a bicycle loaded with gear leans against a rock wall

Ultralight touring: how to reduce your gear weight

Bicycle touring historically has involved big heavy bikes with big, heavy gear. But carrying all that weight day after day can really wear you down. An alternative is joining the ultralight touring movement. This is gaining in popularity in many sports such as hiking and backpacking, and now cycle touring. The key to ultralight touring is to minimize the weight or your gear as well as have each item serve multiple purposes. Here’s some ideas to get you headed in the ultralight direction.

Panniers. One of the major areas you can save weight is by reducing the number of panniers and racks. Each pannier and weight of the rack adds up. Removing the front rack and front two panniers from Matt’s touring bike removed over 6 pounds! Plus, the fewer panniers you take means less space to carry stuff which forces you to carry less. Considering that most people over pack this will force you to discard unnecessary items. When we tour as a couple we only require two large panniers on each bike.

Camping Gear. Camping gear is also usually easy to target for weight reduction. Modern sleeping bags and tents come in a wide range of weight classes. The only concern is to strike a balance between lightweight and your warmth requirements. For sleeping bags check out some small manufactures like ZPacks. Matt’s 20F down sleeping bag weighs in at just a hair over 1 pound. When selecting a tent going lightweight can easily shed several pounds. Finally that nice memory foam sleeping pad which weighs 10 pounds can easily be replaced by a new inflatable pad measured in grams. Shave ounces, and sometimes pounds, by choosing the right equipment. The weight of the bike is another key place to reduce weight. Steel is the heaviest. Aluminum is intermediate, and carbon fiber is the lightest. While a lot of emphasis is put on the material of the frame, typically the components of the bike and wheels end up adding more to the total weight of the bike than the just the frame. Trimming down the weight of the bike can start off relatively simple, but can get expensive quickly so make sure there aren’t other areas your money can be better spent.

Cooking equipment. As you get into the ultralight mindset, you are going to have to start looking further into your gear list and instead of shedding pounds at a time you will be working on grams. Cooking equipment is a prime place to look at fine tuning your weight. Titanium pots, pans, and stoves are lightweight and durable components which should last for years. There are a lot of backpacking stoves that are measured in grams, with fuel bottles that are much lighter than the heavy Coleman varieties. For eating utensils plastic can be just as light as titanium and much cheaper.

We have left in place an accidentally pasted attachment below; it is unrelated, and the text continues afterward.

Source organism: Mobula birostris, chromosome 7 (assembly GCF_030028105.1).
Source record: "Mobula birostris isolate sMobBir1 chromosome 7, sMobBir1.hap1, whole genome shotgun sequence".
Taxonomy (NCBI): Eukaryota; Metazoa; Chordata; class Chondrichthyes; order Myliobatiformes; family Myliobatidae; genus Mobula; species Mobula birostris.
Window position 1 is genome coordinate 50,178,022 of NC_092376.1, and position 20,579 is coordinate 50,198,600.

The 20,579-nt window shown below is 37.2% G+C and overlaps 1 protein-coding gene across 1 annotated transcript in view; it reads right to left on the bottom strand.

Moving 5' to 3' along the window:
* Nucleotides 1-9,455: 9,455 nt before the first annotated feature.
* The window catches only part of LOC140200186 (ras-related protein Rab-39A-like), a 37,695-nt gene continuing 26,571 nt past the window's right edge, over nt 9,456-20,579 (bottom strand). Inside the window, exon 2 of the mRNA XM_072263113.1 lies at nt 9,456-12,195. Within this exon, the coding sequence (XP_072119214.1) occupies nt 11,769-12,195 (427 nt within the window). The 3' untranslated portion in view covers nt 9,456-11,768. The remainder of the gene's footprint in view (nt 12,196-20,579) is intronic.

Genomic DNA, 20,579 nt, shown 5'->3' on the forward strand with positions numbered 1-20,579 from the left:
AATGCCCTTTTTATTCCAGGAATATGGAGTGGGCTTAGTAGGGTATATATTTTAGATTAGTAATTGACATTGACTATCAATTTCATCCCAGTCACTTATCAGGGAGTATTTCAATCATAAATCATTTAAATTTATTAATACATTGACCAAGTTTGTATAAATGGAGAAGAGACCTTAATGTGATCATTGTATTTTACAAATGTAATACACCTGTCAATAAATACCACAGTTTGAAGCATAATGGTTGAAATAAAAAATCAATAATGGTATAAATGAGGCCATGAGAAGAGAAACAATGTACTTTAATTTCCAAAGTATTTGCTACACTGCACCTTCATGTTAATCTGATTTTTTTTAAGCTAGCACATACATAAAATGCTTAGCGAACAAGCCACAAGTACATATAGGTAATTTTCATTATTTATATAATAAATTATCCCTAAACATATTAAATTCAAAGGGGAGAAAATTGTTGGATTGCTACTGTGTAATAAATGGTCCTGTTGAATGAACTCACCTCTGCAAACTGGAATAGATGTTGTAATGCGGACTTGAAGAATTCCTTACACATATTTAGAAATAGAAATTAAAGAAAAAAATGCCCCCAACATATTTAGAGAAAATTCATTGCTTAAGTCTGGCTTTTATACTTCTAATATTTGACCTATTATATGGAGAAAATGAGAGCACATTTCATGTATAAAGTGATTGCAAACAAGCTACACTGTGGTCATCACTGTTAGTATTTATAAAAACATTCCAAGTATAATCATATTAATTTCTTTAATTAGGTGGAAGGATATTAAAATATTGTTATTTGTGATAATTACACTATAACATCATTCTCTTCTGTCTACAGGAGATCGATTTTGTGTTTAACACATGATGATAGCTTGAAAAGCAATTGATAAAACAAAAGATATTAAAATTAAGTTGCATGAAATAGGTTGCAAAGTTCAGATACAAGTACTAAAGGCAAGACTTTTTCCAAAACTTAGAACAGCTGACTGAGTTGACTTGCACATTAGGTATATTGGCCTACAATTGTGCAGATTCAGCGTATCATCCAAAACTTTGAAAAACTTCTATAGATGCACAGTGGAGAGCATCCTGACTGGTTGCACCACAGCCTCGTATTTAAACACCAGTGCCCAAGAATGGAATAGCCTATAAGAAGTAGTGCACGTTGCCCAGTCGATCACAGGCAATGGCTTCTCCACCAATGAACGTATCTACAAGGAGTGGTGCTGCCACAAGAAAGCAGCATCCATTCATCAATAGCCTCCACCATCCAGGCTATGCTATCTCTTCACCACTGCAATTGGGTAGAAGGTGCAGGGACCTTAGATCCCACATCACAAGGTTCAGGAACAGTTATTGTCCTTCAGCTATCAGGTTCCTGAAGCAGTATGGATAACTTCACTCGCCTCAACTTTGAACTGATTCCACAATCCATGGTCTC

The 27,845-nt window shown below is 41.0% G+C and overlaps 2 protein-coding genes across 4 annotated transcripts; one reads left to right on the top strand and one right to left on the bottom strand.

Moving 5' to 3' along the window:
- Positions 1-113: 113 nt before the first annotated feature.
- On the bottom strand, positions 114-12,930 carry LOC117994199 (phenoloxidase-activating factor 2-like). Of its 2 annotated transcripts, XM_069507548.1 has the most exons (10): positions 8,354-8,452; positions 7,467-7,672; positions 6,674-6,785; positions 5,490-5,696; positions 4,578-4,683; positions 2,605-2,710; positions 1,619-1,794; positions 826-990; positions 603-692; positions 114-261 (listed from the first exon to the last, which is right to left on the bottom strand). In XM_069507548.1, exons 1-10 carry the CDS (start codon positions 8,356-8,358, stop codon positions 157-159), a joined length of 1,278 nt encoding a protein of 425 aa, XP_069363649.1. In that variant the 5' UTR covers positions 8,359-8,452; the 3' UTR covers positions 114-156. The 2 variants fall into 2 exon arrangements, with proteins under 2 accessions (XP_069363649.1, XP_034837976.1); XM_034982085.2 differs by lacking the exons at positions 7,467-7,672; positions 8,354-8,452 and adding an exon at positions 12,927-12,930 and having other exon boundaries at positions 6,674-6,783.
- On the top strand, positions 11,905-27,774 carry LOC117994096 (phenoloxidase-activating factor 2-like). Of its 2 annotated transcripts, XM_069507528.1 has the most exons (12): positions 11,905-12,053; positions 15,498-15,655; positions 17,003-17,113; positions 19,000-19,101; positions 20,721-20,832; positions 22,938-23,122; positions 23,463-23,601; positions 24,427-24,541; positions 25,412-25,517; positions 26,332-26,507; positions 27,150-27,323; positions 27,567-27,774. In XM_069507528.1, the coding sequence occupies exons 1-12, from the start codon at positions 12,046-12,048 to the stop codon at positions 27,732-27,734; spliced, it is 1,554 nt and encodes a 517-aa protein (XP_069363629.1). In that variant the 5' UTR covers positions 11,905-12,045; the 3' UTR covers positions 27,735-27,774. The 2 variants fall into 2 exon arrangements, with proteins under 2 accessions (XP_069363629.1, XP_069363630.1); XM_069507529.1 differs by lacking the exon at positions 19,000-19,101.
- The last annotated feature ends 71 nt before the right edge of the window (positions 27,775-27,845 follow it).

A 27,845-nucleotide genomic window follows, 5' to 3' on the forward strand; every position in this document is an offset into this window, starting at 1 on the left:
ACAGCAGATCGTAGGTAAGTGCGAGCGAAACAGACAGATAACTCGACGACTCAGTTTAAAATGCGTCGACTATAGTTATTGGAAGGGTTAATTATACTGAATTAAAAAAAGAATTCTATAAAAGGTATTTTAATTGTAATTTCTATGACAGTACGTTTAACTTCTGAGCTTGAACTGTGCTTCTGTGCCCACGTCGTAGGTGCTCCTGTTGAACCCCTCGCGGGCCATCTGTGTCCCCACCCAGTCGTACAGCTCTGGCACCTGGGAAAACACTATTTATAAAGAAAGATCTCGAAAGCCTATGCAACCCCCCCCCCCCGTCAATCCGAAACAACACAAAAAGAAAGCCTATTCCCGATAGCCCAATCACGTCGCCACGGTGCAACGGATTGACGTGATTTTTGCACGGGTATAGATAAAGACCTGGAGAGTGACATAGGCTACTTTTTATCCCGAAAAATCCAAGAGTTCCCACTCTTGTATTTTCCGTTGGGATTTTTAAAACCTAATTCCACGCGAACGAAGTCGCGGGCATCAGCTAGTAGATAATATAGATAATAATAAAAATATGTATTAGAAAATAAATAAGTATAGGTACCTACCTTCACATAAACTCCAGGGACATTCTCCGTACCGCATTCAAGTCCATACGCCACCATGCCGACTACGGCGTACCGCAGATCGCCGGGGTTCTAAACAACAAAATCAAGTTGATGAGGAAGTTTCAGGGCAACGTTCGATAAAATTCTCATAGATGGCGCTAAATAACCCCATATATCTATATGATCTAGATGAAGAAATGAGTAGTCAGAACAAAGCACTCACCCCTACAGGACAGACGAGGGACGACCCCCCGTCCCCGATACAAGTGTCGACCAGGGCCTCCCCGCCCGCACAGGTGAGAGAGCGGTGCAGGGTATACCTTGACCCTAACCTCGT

Multiple uses. Another thing to think about is having multiple uses for each piece of equipment you have. For example, instead of bringing a windbreaker, we just brought our rain jackets and used them as windbreakers on and off the bike. Our rain pants added an extra layer for warmth.  Our down vests were used mainly for off-the-bike comfort, but also as an extra layer for on-the-bike warmth. We only brought one extra bowl for meals, using our cooking pot as another bowl.  The Schnozzel Bag acted as a storage sack for the air pads and pillows. Our emergency space blanket had many functions. We used it as a ground cover for our tent as well as a picnic blanket. On our coldest night it covered our tent, keeping us even warmer.

Hopefully this gives you a place to get started with pursuing ultra-lightweight touring. We went from an estimated 75lbs of gear to just 40lb on our most recent tour (Check out our packing list). Remember that every pound of weight that you reduce is a pound you don’t have to carry for the duration of the tour.

To get started don’t feel like you have to change out everything you have. By swapping out a few key pieces of gear you can get started in the ultralight direction. Who knows? You might soon be cutting off tags and weighing each item down to the gram (like Matt did before our last tour). Be careful, it can be addicting and expensive!

All opinions about any products mentioned in this article are my own. I have not been compensated in any way by anyone. I will, however, receive a small commission if you choose to purchase the item from Amazon after clicking the link I provide. Use your own discretion.

Published by

Pam Emerson

is an avid bicycle tourist who enjoys sharing her love for bicycling with all she meets.

2 thoughts on “Ultralight touring: how to reduce your gear weight”

    1. Derek, thanks for the note! It was great reading your blog and reading about you discovering yourself through bicycle touring. I know it can be daunting but keeping a blog is the best way to involve other people and remember all the thousands of details after the trip. Looking forward to reading more!

      Good luck on shedding weight, you can see our entire gear list here including weights for each item. Safe travels!


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